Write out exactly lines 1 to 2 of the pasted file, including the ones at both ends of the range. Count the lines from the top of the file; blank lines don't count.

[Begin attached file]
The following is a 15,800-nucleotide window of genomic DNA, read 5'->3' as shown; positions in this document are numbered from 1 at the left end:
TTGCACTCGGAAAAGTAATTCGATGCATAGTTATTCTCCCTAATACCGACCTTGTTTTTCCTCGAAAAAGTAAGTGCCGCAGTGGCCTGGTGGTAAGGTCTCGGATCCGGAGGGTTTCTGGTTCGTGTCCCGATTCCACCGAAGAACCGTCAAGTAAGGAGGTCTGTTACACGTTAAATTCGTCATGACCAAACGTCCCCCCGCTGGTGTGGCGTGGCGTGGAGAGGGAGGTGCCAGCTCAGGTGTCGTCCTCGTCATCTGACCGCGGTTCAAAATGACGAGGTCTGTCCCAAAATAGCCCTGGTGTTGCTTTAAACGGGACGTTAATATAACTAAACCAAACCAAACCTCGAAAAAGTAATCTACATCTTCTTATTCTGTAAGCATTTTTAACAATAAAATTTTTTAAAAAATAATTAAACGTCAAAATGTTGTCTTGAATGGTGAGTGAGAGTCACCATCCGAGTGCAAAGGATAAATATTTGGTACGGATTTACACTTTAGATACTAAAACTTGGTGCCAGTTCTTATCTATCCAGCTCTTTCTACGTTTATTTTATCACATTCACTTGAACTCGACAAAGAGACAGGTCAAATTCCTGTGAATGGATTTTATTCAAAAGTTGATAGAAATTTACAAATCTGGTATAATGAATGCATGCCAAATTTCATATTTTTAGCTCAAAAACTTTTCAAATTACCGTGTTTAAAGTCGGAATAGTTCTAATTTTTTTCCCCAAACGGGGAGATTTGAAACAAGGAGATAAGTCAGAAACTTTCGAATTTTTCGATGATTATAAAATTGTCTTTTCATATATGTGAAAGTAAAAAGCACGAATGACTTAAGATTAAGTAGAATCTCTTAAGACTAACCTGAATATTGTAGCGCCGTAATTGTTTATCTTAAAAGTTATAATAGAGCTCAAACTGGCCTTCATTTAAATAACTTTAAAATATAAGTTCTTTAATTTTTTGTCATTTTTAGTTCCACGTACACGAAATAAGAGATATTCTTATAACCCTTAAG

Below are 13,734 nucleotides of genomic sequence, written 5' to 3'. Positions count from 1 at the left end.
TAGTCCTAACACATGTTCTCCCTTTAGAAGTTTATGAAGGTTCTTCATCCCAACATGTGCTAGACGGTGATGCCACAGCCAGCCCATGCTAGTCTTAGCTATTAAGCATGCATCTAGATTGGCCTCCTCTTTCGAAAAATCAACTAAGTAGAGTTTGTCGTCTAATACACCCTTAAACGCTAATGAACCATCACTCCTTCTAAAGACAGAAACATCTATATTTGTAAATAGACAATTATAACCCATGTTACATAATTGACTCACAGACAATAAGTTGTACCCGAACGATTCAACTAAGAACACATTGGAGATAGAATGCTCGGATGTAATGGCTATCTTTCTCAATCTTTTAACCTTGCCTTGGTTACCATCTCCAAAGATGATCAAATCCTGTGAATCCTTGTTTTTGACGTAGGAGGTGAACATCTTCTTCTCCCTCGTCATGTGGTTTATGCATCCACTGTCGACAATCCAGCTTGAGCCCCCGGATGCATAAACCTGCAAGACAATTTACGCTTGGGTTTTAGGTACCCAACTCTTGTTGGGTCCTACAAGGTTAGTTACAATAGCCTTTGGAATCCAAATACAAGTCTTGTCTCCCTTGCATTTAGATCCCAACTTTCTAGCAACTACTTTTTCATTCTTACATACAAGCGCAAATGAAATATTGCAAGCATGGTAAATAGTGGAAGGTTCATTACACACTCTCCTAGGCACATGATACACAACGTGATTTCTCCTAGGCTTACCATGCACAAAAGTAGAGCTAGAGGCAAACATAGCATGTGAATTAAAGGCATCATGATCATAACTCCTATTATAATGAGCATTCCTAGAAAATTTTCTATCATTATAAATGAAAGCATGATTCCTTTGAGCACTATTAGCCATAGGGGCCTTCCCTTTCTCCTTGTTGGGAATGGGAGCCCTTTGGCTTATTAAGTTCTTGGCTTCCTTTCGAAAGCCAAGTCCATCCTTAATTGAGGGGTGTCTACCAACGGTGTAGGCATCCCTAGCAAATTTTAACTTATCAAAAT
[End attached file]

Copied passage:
The following is a 15,800-nucleotide window of genomic DNA, read 5'->3' as shown; positions in this document are numbered from 1 at the left end:
TTGCACTCGGAAAAGTAATTCGATGCATAGTTATTCTCCCTAATACCGACCTTGTTTTTCCTCGAAAAAGTAAGTGCCGCAGTGGCCTGGTGGTAAGGTCTCGGATCCGGAGGGTTTCTGGTTCGTGTCCCGATTCCACCGAAGAACCGTCAAGTAAGGAGGTCTGTTACACGTTAAATTCGTCATGACCAAACGTCCCCCCGCTGGTGTGGCGTGGCGTGGAGAGGGAGGTGCCAGCTCAGGTGTCGTCCTCGTCATCTGACCGCGGTTCAAAATGACGAGGTCTGTCCCAAAATAGCCCTGGTGTTGCTTTAAACGGGACGTTAATATAACTAAACCAAACCAAACCTCGAAAAAGTAATCTACATCTTCTTATTCTGTAAGCATTTTTAACAATAAAATTTTTTAAAAAATAATTAAACGTCAAAATGTTGTCTTGAATGGTGAGTGAGAGTCACCATCCGAGTGCAAAGGATAAATATTTGGTACGGATTTACACTTTAGATACTAAAACTTGGTGCCAGTTCTTATCTATCCAGCTCTTTCTACGTTTATTTTATCACATTCACTTGAACTCGACAAAGAGACAGGTCAAATTCCTGTGAATGGATTTTATTCAAAAGTTGATAGAAATTTACAAATCTGGTATAATGAATGCATGCCAAATTTCATATTTTTAGCTCAAAAACTTTTCAAATTACCGTGTTTAAAGTCGGAATAGTTCTAATTTTTTTCCCCAAACGGGGAGATTTGAAACAAGGAGATAAGTCAGAAACTTTCGAATTTTTCGATGATTATAAAATTGTCTTTTCATATATGTGAAAGTAAAAAGCACGAATGACTTAAGATTAAGTAGAATCTCTTAAGACTAACCTGAATATTGTAGCGCCGTAATTGTTTATCTTAAAAGTTATAATAGAGCTCAAACTGGCCTTCATTTAAATAACTTTAAAATATAAGTTCTTTAATTTTTTGTCATTTTTAGTTCCACGTACACGAAATAAGAGATATTCTTATAACCCTTAAG